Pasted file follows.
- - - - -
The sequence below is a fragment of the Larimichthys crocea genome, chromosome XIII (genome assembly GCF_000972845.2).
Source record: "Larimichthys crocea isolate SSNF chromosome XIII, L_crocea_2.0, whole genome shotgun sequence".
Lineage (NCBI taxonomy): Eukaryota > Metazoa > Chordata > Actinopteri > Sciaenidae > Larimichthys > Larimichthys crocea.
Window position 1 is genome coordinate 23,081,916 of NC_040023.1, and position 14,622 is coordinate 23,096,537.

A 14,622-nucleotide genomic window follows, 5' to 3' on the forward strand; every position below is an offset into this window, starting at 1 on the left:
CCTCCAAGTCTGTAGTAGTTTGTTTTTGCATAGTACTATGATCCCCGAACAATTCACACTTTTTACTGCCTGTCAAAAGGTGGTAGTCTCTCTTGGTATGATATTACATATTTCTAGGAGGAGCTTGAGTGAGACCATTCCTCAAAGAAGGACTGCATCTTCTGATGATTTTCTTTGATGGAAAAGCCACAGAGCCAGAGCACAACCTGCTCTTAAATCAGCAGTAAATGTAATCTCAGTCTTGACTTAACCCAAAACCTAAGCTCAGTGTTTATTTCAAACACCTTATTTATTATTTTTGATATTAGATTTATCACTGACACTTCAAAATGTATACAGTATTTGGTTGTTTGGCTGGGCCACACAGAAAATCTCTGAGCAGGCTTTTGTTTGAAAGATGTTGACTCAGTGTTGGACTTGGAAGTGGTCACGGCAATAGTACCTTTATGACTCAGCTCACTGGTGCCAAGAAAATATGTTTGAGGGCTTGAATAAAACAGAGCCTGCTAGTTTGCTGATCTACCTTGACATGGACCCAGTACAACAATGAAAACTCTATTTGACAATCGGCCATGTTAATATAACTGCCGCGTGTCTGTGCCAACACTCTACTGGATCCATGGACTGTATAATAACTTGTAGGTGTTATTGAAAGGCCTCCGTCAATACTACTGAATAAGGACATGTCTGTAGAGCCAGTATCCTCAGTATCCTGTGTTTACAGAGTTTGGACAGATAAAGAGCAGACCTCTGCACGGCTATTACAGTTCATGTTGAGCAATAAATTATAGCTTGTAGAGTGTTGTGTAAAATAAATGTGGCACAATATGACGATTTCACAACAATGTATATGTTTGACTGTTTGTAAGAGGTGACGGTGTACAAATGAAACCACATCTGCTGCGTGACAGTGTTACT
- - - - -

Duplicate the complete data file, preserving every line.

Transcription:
The sequence below is a fragment of the Larimichthys crocea genome, chromosome XIII (genome assembly GCF_000972845.2).
Source record: "Larimichthys crocea isolate SSNF chromosome XIII, L_crocea_2.0, whole genome shotgun sequence".
Lineage (NCBI taxonomy): Eukaryota > Metazoa > Chordata > Actinopteri > Sciaenidae > Larimichthys > Larimichthys crocea.
Window position 1 is genome coordinate 23,081,916 of NC_040023.1, and position 14,622 is coordinate 23,096,537.

A 14,622-nucleotide genomic window follows, 5' to 3' on the forward strand; every position below is an offset into this window, starting at 1 on the left:
CCTCCAAGTCTGTAGTAGTTTGTTTTTGCATAGTACTATGATCCCCGAACAATTCACACTTTTTACTGCCTGTCAAAAGGTGGTAGTCTCTCTTGGTATGATATTACATATTTCTAGGAGGAGCTTGAGTGAGACCATTCCTCAAAGAAGGACTGCATCTTCTGATGATTTTCTTTGATGGAAAAGCCACAGAGCCAGAGCACAACCTGCTCTTAAATCAGCAGTAAATGTAATCTCAGTCTTGACTTAACCCAAAACCTAAGCTCAGTGTTTATTTCAAACACCTTATTTATTATTTTTGATATTAGATTTATCACTGACACTTCAAAATGTATACAGTATTTGGTTGTTTGGCTGGGCCACACAGAAAATCTCTGAGCAGGCTTTTGTTTGAAAGATGTTGACTCAGTGTTGGACTTGGAAGTGGTCACGGCAATAGTACCTTTATGACTCAGCTCACTGGTGCCAAGAAAATATGTTTGAGGGCTTGAATAAAACAGAGCCTGCTAGTTTGCTGATCTACCTTGACATGGACCCAGTACAACAATGAAAACTCTATTTGACAATCGGCCATGTTAATATAACTGCCGCGTGTCTGTGCCAACACTCTACTGGATCCATGGACTGTATAATAACTTGTAGGTGTTATTGAAAGGCCTCCGTCAATACTACTGAATAAGGACATGTCTGTAGAGCCAGTATCCTCAGTATCCTGTGTTTACAGAGTTTGGACAGATAAAGAGCAGACCTCTGCACGGCTATTACAGTTCATGTTGAGCAATAAATTATAGCTTGTAGAGTGTTGTGTAAAATAAATGTGGCACAATATGACGATTTCACAACAATGTATATGTTTGACTGTTTGTAAGAGGTGACGGTGTACAAATGAAACCACATCTGCTGCGTGACAGTGTTACT